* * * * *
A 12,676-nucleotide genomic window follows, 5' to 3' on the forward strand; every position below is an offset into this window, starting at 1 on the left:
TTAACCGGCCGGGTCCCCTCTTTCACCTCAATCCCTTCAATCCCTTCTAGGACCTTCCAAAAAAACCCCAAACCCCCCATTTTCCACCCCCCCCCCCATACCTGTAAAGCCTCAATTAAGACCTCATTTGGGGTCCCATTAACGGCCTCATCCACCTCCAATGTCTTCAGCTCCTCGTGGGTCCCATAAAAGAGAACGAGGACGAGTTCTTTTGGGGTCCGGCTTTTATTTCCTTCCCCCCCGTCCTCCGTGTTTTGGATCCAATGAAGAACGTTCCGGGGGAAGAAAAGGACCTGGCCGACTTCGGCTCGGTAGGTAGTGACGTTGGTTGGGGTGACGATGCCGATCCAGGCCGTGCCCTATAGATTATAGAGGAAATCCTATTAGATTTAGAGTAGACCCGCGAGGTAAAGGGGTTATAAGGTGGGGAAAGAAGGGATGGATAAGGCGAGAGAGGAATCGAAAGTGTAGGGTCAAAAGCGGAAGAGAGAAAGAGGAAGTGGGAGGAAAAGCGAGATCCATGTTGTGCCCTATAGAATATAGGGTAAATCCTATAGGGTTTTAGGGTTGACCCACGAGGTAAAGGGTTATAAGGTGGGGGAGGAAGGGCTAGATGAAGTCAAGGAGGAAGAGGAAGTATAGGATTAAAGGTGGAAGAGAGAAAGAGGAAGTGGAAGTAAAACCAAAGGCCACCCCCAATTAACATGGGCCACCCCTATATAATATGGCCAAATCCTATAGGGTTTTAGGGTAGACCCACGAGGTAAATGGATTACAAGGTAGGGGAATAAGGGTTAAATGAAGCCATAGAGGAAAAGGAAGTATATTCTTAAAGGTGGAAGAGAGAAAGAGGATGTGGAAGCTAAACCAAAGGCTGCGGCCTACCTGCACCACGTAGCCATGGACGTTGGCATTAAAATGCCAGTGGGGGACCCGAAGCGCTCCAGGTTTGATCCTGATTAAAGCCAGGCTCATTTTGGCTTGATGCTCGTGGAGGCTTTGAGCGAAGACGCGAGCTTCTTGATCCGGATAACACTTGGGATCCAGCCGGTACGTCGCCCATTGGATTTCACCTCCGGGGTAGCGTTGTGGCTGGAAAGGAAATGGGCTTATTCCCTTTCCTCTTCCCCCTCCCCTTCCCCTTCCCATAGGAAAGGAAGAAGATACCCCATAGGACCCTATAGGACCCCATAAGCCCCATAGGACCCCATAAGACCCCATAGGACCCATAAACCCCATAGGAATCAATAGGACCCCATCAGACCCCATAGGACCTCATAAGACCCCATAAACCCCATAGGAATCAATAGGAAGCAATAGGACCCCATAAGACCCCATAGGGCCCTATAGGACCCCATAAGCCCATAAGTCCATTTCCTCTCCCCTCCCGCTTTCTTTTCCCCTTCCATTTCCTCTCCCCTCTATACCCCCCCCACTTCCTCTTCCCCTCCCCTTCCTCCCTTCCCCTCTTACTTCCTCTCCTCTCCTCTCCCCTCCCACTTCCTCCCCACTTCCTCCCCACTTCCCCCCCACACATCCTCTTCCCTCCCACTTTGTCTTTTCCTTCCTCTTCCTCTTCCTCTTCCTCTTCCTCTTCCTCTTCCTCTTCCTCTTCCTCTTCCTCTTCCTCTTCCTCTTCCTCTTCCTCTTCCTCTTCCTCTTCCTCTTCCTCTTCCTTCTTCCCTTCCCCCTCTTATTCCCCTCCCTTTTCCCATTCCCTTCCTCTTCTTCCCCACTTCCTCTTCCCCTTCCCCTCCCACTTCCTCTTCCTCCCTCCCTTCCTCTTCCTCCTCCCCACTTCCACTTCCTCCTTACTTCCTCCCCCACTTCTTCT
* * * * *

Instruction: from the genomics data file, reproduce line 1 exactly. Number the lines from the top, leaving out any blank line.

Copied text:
A 12,676-nucleotide genomic window follows, 5' to 3' on the forward strand; every position below is an offset into this window, starting at 1 on the left: